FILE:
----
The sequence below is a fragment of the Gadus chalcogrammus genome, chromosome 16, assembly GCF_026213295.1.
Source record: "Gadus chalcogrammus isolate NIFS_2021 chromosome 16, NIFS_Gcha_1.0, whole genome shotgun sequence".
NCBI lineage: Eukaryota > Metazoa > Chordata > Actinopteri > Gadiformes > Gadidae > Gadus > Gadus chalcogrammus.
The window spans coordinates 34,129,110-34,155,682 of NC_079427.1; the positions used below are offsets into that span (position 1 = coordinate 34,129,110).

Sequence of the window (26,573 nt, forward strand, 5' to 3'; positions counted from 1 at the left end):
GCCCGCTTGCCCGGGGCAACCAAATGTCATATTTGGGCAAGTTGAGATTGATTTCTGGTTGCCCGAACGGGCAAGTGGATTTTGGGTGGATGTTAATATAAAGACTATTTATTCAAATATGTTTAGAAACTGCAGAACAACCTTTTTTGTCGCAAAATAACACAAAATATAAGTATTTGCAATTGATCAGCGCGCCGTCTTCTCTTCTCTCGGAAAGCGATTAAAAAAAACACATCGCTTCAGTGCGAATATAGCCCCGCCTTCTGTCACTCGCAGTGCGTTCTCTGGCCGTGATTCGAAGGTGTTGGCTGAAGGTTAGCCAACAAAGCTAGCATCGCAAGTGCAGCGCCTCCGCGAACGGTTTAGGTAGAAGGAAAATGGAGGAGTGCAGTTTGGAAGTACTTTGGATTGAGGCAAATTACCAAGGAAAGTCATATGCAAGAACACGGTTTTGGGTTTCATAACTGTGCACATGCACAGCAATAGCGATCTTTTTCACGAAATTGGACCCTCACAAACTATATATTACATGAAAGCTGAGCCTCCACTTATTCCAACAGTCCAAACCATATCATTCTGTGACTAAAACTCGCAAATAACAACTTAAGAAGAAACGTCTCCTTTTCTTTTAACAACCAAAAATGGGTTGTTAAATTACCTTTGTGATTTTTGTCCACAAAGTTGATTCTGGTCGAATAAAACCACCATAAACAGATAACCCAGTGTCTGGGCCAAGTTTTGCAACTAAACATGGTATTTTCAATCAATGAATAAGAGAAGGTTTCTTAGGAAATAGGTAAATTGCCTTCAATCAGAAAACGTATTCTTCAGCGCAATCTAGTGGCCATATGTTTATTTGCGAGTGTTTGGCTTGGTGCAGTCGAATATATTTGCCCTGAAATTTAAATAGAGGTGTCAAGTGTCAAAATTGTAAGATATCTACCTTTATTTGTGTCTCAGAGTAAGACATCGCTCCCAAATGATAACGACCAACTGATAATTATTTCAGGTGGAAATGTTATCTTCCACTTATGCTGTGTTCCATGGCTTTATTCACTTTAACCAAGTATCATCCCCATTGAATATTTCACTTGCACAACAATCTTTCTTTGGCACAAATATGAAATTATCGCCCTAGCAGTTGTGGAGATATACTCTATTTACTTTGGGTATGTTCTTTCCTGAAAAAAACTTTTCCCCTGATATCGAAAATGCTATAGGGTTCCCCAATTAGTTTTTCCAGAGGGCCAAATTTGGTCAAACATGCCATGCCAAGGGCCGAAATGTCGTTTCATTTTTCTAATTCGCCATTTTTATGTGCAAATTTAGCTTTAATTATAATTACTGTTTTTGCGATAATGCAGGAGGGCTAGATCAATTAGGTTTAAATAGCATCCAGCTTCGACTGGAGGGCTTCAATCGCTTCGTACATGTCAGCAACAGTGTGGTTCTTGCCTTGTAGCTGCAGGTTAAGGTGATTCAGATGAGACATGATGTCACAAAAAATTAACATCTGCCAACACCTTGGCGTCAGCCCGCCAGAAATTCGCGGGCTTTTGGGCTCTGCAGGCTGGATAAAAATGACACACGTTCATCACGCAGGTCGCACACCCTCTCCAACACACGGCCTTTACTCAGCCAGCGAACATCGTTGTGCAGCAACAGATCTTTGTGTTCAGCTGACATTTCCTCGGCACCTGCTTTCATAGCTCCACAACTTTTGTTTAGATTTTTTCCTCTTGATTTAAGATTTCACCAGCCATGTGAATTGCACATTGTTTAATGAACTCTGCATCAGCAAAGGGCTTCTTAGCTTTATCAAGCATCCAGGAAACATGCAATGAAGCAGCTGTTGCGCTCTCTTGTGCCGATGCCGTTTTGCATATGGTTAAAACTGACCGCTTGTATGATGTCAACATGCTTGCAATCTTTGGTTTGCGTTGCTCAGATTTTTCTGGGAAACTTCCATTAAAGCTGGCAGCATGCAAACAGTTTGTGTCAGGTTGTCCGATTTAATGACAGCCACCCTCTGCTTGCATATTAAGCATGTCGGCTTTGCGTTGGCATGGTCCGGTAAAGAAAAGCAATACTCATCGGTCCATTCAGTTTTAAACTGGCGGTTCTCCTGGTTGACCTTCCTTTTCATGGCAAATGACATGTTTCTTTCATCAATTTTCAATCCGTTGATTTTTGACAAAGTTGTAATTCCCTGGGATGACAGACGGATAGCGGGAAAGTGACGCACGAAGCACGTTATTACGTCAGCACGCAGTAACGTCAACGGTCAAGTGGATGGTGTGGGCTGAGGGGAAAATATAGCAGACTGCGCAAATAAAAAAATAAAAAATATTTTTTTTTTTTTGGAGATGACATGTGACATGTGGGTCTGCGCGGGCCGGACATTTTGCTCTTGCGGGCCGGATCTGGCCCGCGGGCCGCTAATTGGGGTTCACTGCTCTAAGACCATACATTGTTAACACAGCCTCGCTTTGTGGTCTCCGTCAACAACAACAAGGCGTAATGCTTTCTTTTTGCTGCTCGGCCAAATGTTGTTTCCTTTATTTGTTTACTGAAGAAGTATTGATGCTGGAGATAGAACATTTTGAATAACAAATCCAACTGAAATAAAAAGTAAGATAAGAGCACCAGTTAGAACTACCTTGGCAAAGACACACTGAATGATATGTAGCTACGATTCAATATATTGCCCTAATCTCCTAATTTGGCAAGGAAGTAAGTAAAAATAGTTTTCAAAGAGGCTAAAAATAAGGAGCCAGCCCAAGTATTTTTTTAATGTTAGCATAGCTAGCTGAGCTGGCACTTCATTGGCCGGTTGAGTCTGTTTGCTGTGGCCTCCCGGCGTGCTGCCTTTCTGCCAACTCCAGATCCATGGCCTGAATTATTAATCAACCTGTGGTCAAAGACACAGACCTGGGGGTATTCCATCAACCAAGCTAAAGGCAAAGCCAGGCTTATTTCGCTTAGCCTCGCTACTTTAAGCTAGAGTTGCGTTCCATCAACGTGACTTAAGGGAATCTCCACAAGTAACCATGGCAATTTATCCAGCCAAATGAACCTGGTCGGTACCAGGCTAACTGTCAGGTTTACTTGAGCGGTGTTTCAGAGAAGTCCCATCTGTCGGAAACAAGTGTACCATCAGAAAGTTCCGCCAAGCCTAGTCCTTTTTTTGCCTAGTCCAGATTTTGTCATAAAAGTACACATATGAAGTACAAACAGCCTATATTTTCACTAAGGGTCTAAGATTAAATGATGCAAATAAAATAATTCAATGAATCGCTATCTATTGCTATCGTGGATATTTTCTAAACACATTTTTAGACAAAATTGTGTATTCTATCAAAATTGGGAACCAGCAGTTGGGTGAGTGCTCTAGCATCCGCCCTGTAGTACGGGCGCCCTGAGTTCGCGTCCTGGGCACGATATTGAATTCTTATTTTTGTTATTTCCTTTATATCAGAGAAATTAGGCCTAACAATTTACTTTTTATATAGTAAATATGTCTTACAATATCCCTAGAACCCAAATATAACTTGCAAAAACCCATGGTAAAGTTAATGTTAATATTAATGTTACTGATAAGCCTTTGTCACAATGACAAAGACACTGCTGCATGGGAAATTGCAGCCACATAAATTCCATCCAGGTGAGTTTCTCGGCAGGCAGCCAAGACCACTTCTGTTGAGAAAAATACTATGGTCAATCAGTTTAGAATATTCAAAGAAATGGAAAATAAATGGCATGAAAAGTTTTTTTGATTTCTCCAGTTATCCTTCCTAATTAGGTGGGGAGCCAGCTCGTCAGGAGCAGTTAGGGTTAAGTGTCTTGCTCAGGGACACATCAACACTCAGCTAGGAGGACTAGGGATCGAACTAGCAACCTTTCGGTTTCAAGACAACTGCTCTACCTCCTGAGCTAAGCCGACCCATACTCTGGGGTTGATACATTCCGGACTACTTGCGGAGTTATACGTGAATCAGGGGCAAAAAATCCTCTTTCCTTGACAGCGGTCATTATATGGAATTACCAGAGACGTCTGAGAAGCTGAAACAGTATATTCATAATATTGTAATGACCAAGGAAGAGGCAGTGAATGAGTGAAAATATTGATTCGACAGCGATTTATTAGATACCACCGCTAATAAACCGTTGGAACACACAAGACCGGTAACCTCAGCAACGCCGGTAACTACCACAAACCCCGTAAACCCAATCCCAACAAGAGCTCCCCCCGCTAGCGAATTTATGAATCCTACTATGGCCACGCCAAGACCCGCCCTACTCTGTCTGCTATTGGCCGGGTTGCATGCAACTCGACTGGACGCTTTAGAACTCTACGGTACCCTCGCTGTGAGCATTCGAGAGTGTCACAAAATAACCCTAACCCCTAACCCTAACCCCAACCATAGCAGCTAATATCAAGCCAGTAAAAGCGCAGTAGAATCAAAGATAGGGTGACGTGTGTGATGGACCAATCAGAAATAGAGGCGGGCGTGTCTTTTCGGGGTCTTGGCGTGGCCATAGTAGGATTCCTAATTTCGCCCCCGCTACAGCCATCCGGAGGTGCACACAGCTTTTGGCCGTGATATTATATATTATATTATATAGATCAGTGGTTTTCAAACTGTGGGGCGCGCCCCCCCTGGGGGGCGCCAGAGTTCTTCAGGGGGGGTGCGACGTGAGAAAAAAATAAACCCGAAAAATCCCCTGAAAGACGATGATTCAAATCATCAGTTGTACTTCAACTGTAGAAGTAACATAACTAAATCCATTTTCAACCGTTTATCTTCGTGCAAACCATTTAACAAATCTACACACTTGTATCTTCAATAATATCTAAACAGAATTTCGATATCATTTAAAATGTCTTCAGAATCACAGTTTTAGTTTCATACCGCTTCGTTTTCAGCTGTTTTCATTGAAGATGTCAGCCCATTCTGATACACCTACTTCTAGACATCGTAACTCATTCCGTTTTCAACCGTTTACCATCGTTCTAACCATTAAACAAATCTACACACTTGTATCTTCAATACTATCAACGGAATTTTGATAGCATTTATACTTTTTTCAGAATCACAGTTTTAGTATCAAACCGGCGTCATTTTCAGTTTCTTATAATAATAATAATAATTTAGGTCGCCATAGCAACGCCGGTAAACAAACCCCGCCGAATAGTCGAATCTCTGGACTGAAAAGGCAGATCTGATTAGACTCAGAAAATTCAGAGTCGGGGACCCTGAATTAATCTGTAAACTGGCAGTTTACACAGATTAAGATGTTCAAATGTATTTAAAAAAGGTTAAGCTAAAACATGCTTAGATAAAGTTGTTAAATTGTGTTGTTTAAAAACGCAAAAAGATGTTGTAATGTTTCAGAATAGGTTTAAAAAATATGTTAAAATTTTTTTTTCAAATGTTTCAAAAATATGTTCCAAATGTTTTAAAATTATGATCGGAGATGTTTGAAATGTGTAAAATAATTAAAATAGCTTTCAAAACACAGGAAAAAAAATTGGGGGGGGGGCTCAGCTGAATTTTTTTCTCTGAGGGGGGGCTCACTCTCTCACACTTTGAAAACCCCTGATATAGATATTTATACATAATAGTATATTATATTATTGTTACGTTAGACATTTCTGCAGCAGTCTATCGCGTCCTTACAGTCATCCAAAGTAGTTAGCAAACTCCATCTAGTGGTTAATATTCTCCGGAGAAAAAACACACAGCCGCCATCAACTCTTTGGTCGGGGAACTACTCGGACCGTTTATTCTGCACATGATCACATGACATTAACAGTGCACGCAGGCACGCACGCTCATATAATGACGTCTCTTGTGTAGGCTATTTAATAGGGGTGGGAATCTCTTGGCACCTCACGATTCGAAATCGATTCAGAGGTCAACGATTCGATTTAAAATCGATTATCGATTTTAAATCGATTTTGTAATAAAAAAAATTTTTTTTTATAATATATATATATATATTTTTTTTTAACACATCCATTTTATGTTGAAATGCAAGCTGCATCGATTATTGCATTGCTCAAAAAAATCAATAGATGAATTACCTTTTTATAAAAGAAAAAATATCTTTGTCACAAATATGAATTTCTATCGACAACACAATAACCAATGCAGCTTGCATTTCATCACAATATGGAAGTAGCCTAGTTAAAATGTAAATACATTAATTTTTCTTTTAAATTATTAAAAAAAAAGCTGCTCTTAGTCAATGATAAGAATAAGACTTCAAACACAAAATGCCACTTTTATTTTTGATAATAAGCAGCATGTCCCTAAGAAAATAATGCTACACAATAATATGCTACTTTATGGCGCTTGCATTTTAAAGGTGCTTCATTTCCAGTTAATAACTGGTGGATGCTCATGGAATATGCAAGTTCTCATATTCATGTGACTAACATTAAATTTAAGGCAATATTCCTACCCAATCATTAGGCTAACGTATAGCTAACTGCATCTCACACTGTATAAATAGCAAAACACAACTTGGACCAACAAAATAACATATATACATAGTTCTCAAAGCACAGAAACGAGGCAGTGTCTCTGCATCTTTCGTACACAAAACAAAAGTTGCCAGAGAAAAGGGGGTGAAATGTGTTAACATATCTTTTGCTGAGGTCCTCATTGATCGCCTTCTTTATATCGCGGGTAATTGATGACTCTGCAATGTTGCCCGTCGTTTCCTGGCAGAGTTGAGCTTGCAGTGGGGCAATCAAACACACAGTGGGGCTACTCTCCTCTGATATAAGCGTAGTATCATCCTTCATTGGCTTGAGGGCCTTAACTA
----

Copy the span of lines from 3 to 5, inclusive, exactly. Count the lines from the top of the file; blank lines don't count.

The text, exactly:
NCBI lineage: Eukaryota > Metazoa > Chordata > Actinopteri > Gadiformes > Gadidae > Gadus > Gadus chalcogrammus.
The window spans coordinates 34,129,110-34,155,682 of NC_079427.1; the positions used below are offsets into that span (position 1 = coordinate 34,129,110).

Sequence of the window (26,573 nt, forward strand, 5' to 3'; positions counted from 1 at the left end):